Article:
Loss of farm legacy called major suicide factor

Ontario hog producer tells his story of mental anguish and how one phone call helped pull him back from the brink

Just before Stewart Skinner planned to kill himself, he made a phone call.

It saved his life.

The Ontario hog farmer was in severe mental anguish as he faced the spectre of losing a farm that had been in his family for six generations. He saw only one way to stop the pain.

“I am so incredibly fortunate to have had a little voice in my head, the day I was ready to do it, say, ‘do one more reach out for help,’ ” Skinner said.

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“I called my parents and I said, ‘you need to get to this barn right now.’

“When that barn door opened and my mother rushed in and did nothing but hug me, I realized that it wouldn’t matter if I lost everything, if we lost everything that they’d built. My parents were going to love me unconditionally.”

The realization brought a glimmer of light to a dark situation, Skinner said during a session organized by the Canadian Roundtable for Sustainable Beef.

The high level of stress among farmers has been well documented in recent years, leading, among other things, to the formation of Do More Agriculture Foundation, which is dedicated to protecting farmers’ mental health. Skinner now serves on the board of directors.

His fear and shame over potentially losing the family farm are emotions shared by other once-suicidal farmers who have been helped by Cynthia Beck, a Saskatchewan rancher and research assistant with Suicide Intervention Response.

Loss of the farm legacy is a major trigger, said Beck.

“The number one thing that everyone has in common (when considering suicide) is they’ve reached a level of hopelessness and helplessness, and it’s not even so much that they aren’t able to help themselves anymore,” she said.

“The most difficult thing for a farmer or ag producer to deal with is if they feel like they’re not helping their family anymore or they feel like they’re not helping the farm anymore. Because let’s face it, most of us are on generational farms. It was our parents who started this farm and the parents before them.”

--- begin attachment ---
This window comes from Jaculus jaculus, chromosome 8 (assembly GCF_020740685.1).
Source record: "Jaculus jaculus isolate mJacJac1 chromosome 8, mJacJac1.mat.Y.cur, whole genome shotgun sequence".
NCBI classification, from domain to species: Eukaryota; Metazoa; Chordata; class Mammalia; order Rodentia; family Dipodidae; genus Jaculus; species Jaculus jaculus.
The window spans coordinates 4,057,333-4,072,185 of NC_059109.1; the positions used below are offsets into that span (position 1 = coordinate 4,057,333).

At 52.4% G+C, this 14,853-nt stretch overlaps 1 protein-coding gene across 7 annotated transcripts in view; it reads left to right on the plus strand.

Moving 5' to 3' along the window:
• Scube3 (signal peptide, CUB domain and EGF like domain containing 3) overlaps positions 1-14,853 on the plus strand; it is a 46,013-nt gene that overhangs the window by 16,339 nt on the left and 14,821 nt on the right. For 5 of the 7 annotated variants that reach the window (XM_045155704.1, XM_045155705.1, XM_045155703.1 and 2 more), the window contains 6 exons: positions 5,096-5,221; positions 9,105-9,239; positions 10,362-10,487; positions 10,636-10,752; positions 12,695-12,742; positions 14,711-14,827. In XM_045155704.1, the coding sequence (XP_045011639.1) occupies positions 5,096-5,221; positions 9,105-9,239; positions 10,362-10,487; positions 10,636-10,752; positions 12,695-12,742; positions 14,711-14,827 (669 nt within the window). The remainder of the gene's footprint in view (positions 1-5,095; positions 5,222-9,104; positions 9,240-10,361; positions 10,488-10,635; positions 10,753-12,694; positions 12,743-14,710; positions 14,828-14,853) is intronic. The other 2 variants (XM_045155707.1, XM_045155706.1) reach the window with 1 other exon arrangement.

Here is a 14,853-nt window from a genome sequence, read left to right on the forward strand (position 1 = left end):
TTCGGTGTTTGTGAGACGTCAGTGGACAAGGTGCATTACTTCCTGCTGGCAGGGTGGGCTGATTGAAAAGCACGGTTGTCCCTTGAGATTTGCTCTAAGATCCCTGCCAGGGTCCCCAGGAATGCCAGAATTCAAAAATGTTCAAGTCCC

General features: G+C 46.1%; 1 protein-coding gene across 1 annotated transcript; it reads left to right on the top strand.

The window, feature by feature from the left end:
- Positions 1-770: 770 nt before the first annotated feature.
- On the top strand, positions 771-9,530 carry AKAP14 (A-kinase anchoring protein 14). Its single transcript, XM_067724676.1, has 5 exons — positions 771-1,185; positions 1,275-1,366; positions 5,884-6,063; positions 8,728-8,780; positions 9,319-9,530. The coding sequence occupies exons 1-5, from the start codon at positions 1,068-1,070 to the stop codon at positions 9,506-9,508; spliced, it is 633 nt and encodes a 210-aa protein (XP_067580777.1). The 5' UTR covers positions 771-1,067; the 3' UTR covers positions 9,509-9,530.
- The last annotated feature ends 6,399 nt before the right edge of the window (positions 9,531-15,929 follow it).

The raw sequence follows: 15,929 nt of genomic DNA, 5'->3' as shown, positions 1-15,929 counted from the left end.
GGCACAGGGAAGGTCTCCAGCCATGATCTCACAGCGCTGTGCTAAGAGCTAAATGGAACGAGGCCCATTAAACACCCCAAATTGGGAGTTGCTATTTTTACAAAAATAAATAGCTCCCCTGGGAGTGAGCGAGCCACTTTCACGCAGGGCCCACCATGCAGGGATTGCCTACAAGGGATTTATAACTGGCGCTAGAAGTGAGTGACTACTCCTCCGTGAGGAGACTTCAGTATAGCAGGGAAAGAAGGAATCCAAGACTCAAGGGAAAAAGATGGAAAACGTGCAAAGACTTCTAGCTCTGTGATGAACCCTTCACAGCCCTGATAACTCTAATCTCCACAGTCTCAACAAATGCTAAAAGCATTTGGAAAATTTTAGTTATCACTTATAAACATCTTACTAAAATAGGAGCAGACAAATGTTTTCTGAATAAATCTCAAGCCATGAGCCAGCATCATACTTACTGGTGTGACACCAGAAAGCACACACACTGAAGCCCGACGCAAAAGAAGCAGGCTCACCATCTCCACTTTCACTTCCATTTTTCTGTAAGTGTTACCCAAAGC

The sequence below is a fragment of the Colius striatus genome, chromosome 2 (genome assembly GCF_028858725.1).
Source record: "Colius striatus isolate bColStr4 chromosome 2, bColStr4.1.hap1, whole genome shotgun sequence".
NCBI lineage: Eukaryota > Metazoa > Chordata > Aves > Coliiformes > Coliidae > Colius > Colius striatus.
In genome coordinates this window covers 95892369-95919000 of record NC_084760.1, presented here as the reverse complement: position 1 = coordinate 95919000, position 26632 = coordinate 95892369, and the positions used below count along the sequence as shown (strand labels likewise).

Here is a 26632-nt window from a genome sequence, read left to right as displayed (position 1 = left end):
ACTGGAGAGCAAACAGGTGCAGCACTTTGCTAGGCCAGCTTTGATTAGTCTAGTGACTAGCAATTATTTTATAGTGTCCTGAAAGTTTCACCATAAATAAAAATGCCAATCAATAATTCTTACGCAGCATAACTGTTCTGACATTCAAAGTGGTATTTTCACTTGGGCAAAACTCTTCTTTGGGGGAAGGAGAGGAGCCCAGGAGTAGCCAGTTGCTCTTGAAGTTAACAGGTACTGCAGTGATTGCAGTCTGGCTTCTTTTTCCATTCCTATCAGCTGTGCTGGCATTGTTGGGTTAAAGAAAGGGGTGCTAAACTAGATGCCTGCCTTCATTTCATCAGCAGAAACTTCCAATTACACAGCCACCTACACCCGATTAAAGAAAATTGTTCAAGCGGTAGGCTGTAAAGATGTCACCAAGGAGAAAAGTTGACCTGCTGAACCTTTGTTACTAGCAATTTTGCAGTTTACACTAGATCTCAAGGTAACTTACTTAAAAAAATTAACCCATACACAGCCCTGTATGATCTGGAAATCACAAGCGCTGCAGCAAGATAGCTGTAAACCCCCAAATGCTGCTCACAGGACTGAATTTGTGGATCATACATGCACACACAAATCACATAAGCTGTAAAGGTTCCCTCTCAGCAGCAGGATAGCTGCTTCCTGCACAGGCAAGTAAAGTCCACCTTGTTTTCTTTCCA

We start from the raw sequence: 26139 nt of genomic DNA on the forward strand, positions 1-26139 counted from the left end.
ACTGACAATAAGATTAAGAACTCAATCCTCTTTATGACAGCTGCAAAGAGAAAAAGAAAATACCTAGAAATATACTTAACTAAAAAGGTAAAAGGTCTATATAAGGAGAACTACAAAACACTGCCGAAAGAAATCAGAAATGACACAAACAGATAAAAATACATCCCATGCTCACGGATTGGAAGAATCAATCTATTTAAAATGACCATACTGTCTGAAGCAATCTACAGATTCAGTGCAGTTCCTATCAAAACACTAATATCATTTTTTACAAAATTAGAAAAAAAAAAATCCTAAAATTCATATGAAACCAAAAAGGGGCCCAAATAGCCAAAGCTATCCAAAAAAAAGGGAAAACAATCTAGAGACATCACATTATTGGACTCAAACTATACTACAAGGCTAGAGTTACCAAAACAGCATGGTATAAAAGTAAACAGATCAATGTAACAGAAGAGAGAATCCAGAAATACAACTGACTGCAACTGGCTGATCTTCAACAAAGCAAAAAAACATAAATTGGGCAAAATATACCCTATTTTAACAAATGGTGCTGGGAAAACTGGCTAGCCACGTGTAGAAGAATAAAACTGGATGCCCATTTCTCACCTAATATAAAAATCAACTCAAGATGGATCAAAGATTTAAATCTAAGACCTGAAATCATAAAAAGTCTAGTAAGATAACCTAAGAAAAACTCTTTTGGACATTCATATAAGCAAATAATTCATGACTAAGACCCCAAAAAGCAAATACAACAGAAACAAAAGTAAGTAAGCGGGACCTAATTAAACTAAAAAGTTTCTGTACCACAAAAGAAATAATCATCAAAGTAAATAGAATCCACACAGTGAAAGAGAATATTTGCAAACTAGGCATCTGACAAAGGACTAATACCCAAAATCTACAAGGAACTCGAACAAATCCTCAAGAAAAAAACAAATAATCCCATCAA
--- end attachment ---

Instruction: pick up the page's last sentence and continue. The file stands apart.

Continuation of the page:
Beck said it’s common to hear others say that people who commit suicide are selfish. She disagrees.

“It’s not about being selfish. No, actually that’s never on the top of their mind. Its always based on not being able to help the people that they love, or honour the farm that they’re now on.”

That was the case for Skinner. Tough times in the hog industry came just after he had initiated an expansion of the family operation in Ontario’s Perth County. The idea of destroying the family farm legacy was excruciating.

“When I was ready to kill myself, it was not coming from a place of anything other than, all I wanted was the pain to stop. I could not sleep at night. I could not escape the little voices in my head. It was hell.

“I had run out of ideas to try to make that stop, and the only thing I could think of was, ‘if I was dead, I would stop feeling this pain.’ ”

There are good ways and bad ways to approach a person who is obviously struggling. A simple query of ‘how are you’ is likely to elicit the automatic “I’m fine” response. So ask a second time, suggested Beck. “How are you really?” is an example.

“Then when they start talking, be quiet and listen. Don’t try to solve their problems because it doesn’t matter what you say or do; you are not the person who can solve their problems.

“Listening to them is the number one beneficial thing that you can do for somebody and provide them with a non-judgemental platform.”

Attempts to offer suggestions or “fix things” can instead discourage the person from talking or seeking future help, Beck said.

Farm Management Canada, a national organization formed to help farmers with business matters, has just completed a survey to gauge mental health in the sector and its relationship to farm business management.

The Healthy Minds, Healthy Farms report shows three out of every four farmers indicate they are moderately or highly stressed due to three main factors: unpredictability of the sector; workload and time constraints; and financial pressures.

FMC executive director Heather Watson said the study showed that highly stressed farmers spend more time crunching numbers and assessing different potential outcomes. They also spend more time than usual working, “and that can be detrimental not only to themselves but also to their families and some of their interpersonal relationships.

“We also found that, looking at different demographics, young farmers tend to resort to less effective coping mechanisms when stressed. This could be a measure of experience or the support that they have around them,” said Watson.

The study indicated that business planning can help alleviate some of the stress that reduces mental health. Watson said such planning is not about predicting the future but instead considering different scenarios and how the business can react to them.

“Risk management seems to be a language that resonates with farmers within the context of business planning as well as the peace of mind that can support mental health,” Watson said.

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